Biosurfactant coatings as innovative inhibitors against corrosion of steel rebars

Reinforced concrete is the most widely used material in civil engineering. Nevertheless, the problem of corrosion of the rebar remains the main cause of degradation and consequently damage of the concrete structures. Protection of the steel rebars against the corrosion is ensured by the formation and the stability of the passive layer mainly composed of iron oxide based species in the high alkalinity media of concrete. The penetration of carbon dioxide and/or of chloride anions can damage the protective layer formed on the steel surface, leading to local corrosion of the steel rebars. Thus the corrosion phenomena will continue up to the complete deterioration of steel reinforced concrete.

Recently, a large number of preventive and curative methods are known to increase the service life of reinforced concrete. The use of chemical surfactants is one of these methods, due to their significant ability to influence the surface properties. Biosurfactants are surfactants synthesized by some microorganisms and they have interesting biocompatibility characteristics.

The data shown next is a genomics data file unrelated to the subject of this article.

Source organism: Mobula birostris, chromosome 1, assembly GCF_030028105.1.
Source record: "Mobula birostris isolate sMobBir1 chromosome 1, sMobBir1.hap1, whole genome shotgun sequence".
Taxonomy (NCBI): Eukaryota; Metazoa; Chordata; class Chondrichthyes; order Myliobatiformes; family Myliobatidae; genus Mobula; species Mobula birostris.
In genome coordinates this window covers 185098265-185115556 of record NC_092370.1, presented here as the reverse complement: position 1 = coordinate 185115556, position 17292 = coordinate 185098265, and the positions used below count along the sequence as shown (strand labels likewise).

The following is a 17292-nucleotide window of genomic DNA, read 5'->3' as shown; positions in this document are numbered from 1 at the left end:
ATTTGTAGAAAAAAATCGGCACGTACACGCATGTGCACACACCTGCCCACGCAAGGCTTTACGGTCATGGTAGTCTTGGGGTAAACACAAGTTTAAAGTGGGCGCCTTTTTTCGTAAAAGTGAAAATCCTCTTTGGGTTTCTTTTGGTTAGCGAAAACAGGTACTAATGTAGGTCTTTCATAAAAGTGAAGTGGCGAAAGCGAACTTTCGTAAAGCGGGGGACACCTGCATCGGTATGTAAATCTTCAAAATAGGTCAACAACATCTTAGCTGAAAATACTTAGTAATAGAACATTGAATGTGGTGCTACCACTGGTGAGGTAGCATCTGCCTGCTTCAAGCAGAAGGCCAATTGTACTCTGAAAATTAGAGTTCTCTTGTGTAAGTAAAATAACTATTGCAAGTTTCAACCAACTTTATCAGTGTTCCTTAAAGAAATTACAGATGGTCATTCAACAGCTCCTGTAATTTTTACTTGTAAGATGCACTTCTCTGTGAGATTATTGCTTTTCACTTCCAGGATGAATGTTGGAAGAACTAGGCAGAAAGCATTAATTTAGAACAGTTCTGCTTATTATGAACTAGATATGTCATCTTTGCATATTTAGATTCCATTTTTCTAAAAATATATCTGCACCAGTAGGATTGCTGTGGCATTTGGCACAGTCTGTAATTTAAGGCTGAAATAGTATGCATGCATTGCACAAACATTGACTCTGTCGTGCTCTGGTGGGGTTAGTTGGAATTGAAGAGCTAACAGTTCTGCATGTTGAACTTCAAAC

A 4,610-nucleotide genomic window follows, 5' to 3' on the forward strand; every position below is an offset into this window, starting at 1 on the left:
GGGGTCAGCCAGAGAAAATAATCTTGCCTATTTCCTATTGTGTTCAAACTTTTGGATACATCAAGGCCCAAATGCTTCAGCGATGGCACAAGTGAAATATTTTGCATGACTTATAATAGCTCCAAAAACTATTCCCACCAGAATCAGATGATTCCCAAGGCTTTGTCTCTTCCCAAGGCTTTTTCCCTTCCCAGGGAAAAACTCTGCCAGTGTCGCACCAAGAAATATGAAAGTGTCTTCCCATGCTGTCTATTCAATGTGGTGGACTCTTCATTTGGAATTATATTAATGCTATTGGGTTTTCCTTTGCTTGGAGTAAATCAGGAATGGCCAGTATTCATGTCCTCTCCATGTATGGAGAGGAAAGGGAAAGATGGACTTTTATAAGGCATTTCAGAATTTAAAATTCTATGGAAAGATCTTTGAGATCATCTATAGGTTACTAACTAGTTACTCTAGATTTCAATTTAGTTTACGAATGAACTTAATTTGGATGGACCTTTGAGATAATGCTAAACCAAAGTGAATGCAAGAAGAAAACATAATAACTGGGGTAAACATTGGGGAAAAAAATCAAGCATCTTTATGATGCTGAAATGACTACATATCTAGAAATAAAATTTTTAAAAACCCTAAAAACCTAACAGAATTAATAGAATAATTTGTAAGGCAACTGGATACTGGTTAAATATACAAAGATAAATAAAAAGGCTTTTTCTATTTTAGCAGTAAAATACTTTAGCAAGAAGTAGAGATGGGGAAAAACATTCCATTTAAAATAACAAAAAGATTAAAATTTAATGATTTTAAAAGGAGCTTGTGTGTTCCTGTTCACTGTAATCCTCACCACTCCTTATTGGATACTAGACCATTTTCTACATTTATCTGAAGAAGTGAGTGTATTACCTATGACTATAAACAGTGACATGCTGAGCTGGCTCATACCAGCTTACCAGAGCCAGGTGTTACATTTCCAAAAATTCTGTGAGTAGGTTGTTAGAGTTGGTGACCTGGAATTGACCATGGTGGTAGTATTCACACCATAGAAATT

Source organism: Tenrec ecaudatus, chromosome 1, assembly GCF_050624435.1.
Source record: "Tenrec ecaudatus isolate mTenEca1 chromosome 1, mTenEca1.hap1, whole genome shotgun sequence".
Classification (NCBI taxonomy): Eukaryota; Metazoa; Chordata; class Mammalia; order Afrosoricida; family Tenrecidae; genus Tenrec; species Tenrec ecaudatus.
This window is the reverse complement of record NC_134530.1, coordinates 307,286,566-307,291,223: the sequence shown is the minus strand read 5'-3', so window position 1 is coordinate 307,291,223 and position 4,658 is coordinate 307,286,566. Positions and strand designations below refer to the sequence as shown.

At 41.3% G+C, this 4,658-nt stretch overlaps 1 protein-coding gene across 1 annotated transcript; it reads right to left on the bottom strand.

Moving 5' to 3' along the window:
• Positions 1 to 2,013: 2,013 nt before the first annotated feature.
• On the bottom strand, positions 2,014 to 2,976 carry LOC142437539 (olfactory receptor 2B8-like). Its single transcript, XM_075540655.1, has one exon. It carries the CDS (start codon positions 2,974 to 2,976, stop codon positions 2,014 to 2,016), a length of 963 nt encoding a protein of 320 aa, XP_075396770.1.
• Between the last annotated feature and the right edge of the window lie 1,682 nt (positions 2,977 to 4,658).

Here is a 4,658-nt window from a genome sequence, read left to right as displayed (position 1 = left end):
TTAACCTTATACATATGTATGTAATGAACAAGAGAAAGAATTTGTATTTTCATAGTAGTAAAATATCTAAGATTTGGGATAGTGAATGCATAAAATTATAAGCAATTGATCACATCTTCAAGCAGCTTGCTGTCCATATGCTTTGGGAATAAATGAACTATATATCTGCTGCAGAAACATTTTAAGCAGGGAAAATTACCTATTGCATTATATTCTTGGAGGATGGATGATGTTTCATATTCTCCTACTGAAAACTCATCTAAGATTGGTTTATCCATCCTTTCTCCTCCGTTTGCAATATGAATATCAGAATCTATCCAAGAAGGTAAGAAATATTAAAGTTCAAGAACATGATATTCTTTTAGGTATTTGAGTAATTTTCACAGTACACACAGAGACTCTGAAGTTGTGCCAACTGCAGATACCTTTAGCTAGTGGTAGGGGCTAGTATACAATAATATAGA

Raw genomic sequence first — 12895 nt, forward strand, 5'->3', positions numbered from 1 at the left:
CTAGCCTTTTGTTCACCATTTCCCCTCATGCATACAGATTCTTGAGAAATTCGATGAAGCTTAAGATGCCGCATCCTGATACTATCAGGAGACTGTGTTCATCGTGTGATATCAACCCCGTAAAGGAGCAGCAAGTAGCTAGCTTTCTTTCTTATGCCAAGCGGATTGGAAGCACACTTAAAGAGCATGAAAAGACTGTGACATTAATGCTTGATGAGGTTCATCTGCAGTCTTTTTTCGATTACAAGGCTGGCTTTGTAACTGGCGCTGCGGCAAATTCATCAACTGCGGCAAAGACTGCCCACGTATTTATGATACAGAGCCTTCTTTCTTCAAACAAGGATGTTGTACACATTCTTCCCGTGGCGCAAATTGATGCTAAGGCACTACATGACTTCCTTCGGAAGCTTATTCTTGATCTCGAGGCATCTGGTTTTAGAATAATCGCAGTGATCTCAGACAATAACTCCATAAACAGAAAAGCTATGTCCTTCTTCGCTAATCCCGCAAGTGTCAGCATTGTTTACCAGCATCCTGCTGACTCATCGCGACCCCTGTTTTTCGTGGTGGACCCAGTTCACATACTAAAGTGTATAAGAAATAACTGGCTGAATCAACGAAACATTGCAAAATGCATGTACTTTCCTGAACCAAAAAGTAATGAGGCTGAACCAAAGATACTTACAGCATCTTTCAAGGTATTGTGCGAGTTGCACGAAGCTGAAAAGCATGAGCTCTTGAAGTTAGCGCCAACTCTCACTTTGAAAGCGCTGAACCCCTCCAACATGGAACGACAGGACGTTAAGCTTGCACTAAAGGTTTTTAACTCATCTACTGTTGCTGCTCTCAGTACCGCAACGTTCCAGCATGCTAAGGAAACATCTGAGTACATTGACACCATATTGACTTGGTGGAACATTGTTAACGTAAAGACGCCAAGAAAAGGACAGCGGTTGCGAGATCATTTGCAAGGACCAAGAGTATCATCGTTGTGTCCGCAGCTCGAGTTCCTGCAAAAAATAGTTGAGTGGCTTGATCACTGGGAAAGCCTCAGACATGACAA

The objective of this study is to evaluate the biosurfactant properties against corrosion of rebar in a contaminated (chlorides) concrete media. A biosurfactant produced by Pseudomonas aeruginosa is investigated in simulated concrete pore solutions. A first step is to understand the formation of the biosurfactant layer on the steel surface using XPS and contact angle measurements. The composition of the layer is also investigated using FT-IR. Afterwards, the use of biosurfactant as corrosion protective coating for rebar is evaluated using corrosion tests (OCV, LP). Various parameters such as biosurfactant concentration, layer characteristics and corrosion behavior are discussed.